After watching Stephane’s last video on how to make a beef consommé, I thought this week could be interesting to talk a bit about wine clarification. If you think about it, is it not strange that a fermented grape juice turns into perfectly crystal clear liquid? If I squeeze an orange and I make a glass of orange juice, the result is anything but clear. It is cloudy and there is pulp floating around, but if you pour yourself a glass of wine (especially a white) you can always see through it. Let us start from the beginning. Once the grapes have been harvested and brought to the winery, they get processed in different ways depending on what type of wine is being produced and then fermented. During this phase basically, the sugar contained in the grape juice get transformed in alcohol, CO2 and heat by the yeast. As you can imagine this process leaves behind many different byproducts. A lot of them are left in the fermentation vessel when the fermented wine is transferred to the next phase, but a lot of them stay in the wine. Again, think about your fresh squeezed orange juice. A lot of the pulp will stick to the tool that you are using to squeeze the orange, but a small part will get into the glass you are pouring it into. At this point depending on the process we might be looking at some more aging in which case again part of the byproducts of the fermentation will fall to the bottom of the vessel leaving most of the wine less cloudy, but still not completely clear. How do we get to that crystal clear result then? There are many techniques, but we can basically summarize them in three groups:
Fining is the process where a substance (fining agent) is added to the wine to create a bond with the unwanted suspended particles in order to create larger particles. Gravity will make these bigger and heavier particles fall at the bottom of the vessel more readily allowing the fined wine to be removed from the vessel leaving the sediment at the bottom. Unlike filtration, which can only remove a certain size elements such as dead yeast cells and grape fragments, fining can remove soluble substances such as tannins and proteins; proteins can cause haziness and tannins can increase astringency. Many substances have historically been used as fining agents and egg whites is one of the many examples. It is important to mention that even if the fining agent is added to the wine, it will not affect the flavor of the wine because once it bonds to the particles and falls to the bottom of the vessel it will be left behind. This also explains why not all wines are vegan or vegetarian friendly.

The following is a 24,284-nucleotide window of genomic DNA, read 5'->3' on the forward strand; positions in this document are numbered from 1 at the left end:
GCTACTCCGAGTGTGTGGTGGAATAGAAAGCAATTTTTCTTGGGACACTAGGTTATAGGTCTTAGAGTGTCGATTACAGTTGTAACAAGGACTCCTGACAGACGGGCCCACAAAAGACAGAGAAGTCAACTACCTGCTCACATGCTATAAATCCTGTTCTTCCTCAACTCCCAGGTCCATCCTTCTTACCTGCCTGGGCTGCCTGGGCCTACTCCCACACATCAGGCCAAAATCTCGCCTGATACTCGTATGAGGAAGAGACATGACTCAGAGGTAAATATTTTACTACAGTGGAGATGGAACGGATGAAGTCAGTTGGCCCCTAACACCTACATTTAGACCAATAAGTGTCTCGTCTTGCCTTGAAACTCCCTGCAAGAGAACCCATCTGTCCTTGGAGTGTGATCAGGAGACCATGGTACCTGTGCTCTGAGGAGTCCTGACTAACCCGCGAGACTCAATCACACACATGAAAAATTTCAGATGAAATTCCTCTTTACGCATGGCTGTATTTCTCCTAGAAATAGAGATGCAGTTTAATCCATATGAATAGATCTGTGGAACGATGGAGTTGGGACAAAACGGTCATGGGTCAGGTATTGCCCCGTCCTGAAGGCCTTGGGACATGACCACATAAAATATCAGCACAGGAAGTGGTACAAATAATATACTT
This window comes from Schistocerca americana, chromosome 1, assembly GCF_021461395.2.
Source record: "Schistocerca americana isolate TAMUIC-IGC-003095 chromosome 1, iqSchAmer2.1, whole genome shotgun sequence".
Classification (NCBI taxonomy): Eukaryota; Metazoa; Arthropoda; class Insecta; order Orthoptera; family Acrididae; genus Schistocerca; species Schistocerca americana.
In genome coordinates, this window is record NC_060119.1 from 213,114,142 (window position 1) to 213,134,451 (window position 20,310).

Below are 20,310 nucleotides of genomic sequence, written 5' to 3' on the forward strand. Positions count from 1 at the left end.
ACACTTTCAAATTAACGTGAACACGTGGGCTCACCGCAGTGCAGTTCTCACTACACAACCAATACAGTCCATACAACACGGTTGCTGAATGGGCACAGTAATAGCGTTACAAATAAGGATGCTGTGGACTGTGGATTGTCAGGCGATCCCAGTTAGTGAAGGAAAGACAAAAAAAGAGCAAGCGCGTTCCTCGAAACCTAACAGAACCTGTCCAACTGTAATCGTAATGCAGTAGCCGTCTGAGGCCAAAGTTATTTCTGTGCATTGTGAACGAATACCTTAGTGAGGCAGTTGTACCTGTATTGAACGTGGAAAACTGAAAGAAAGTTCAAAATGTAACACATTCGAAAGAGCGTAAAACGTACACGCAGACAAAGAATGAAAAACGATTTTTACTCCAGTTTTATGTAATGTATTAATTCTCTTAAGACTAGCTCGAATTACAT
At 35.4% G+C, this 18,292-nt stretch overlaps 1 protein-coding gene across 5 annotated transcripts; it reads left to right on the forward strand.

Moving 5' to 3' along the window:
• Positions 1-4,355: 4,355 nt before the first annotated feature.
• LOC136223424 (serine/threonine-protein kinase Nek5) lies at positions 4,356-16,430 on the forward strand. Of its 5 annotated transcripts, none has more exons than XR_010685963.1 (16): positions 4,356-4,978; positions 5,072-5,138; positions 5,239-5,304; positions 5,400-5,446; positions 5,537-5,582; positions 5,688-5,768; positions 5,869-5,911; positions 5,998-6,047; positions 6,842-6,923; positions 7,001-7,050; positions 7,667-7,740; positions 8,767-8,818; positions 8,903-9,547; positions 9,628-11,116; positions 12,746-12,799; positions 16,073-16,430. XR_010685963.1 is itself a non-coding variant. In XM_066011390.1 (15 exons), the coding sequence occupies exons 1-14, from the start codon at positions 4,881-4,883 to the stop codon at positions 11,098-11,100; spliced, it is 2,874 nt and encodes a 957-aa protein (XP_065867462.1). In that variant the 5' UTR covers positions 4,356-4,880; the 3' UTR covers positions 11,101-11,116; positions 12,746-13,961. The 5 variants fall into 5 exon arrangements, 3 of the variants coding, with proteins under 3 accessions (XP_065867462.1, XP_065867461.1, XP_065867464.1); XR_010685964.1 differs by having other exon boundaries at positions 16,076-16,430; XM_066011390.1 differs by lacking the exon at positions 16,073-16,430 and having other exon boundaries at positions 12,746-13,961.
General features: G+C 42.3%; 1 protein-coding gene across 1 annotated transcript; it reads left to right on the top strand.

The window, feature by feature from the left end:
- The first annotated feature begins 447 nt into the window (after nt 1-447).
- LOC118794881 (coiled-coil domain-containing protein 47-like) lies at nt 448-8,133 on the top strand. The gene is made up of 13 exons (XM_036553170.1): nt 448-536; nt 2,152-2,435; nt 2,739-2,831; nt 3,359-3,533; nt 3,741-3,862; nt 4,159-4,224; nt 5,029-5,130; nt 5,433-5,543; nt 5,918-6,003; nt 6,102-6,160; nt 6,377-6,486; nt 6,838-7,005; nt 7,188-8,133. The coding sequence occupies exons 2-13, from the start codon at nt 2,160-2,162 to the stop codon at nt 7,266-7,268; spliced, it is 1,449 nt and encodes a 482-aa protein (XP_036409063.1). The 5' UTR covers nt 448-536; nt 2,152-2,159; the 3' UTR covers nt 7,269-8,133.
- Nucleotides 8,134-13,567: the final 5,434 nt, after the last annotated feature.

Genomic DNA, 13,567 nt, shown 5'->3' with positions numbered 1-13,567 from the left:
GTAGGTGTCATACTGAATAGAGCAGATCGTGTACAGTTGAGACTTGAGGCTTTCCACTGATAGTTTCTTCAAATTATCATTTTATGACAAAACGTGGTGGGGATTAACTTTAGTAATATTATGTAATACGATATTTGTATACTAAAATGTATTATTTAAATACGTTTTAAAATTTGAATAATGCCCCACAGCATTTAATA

While fining clarifies wine by binding the fining agent added to the wine to suspended particles and precipitating them out as larger particles, filtration is achieved by passing the wine through one or more filters that capture particles larger than the filter’s holes.
This is the less obvious of the processes but it is also often used in order to achieve consistency since wines are shipped across the globe. Once bottled, a wine may be exposed to extremes of temperature and humidity, as well as violent movement during transportation and storage. This may cause cloudiness, sedimentation, the formation of tartrate crystals and ultimately, it may also cause spoilage. In order to avoid these problems, a lot of producers decide to expose the wine to extreme temperatures (hot or cold) in order to encourage the formation of crystals or to kill yeast and bacteria before bottling. The basic idea behind this process is to guarantee the freshness of the product regardless of where and when it will be opened.